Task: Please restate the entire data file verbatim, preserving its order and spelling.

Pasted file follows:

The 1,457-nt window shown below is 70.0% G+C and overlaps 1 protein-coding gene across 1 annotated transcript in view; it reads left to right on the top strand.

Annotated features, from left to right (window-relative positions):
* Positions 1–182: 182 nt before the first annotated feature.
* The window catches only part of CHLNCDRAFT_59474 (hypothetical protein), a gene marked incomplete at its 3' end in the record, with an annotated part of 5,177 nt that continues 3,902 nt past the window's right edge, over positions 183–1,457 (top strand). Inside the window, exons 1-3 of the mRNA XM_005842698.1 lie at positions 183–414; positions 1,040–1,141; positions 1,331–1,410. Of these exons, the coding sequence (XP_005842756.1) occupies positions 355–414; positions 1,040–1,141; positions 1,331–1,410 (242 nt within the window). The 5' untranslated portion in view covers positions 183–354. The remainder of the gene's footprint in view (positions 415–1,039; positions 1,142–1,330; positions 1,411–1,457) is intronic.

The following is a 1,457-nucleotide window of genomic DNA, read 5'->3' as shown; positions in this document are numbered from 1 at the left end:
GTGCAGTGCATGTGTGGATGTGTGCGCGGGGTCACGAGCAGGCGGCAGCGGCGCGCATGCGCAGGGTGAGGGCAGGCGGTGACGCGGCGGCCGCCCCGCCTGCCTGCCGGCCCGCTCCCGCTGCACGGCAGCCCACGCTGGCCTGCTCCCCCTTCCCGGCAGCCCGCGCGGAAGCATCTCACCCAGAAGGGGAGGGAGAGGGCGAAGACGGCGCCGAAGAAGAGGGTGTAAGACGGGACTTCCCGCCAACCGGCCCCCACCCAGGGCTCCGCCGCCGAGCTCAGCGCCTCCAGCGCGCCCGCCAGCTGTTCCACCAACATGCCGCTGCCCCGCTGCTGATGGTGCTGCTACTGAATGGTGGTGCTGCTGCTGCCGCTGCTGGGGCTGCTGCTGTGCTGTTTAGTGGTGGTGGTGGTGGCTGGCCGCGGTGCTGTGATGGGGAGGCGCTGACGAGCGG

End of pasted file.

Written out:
The 1,457-nt window shown below is 70.0% G+C and overlaps 1 protein-coding gene across 1 annotated transcript in view; it reads left to right on the top strand.

Annotated features, from left to right (window-relative positions):
* Positions 1–182: 182 nt before the first annotated feature.
* The window catches only part of CHLNCDRAFT_59474 (hypothetical protein), a gene marked incomplete at its 3' end in the record, with an annotated part of 5,177 nt that continues 3,902 nt past the window's right edge, over positions 183–1,457 (top strand). Inside the window, exons 1-3 of the mRNA XM_005842698.1 lie at positions 183–414; positions 1,040–1,141; positions 1,331–1,410. Of these exons, the coding sequence (XP_005842756.1) occupies positions 355–414; positions 1,040–1,141; positions 1,331–1,410 (242 nt within the window). The 5' untranslated portion in view covers positions 183–354. The remainder of the gene's footprint in view (positions 415–1,039; positions 1,142–1,330; positions 1,411–1,457) is intronic.

The following is a 1,457-nucleotide window of genomic DNA, read 5'->3' as shown; positions in this document are numbered from 1 at the left end:
GTGCAGTGCATGTGTGGATGTGTGCGCGGGGTCACGAGCAGGCGGCAGCGGCGCGCATGCGCAGGGTGAGGGCAGGCGGTGACGCGGCGGCCGCCCCGCCTGCCTGCCGGCCCGCTCCCGCTGCACGGCAGCCCACGCTGGCCTGCTCCCCCTTCCCGGCAGCCCGCGCGGAAGCATCTCACCCAGAAGGGGAGGGAGAGGGCGAAGACGGCGCCGAAGAAGAGGGTGTAAGACGGGACTTCCCGCCAACCGGCCCCCACCCAGGGCTCCGCCGCCGAGCTCAGCGCCTCCAGCGCGCCCGCCAGCTGTTCCACCAACATGCCGCTGCCCCGCTGCTGATGGTGCTGCTACTGAATGGTGGTGCTGCTGCTGCCGCTGCTGGGGCTGCTGCTGTGCTGTTTAGTGGTGGTGGTGGTGGCTGGCCGCGGTGCTGTGATGGGGAGGCGCTGACGAGCGG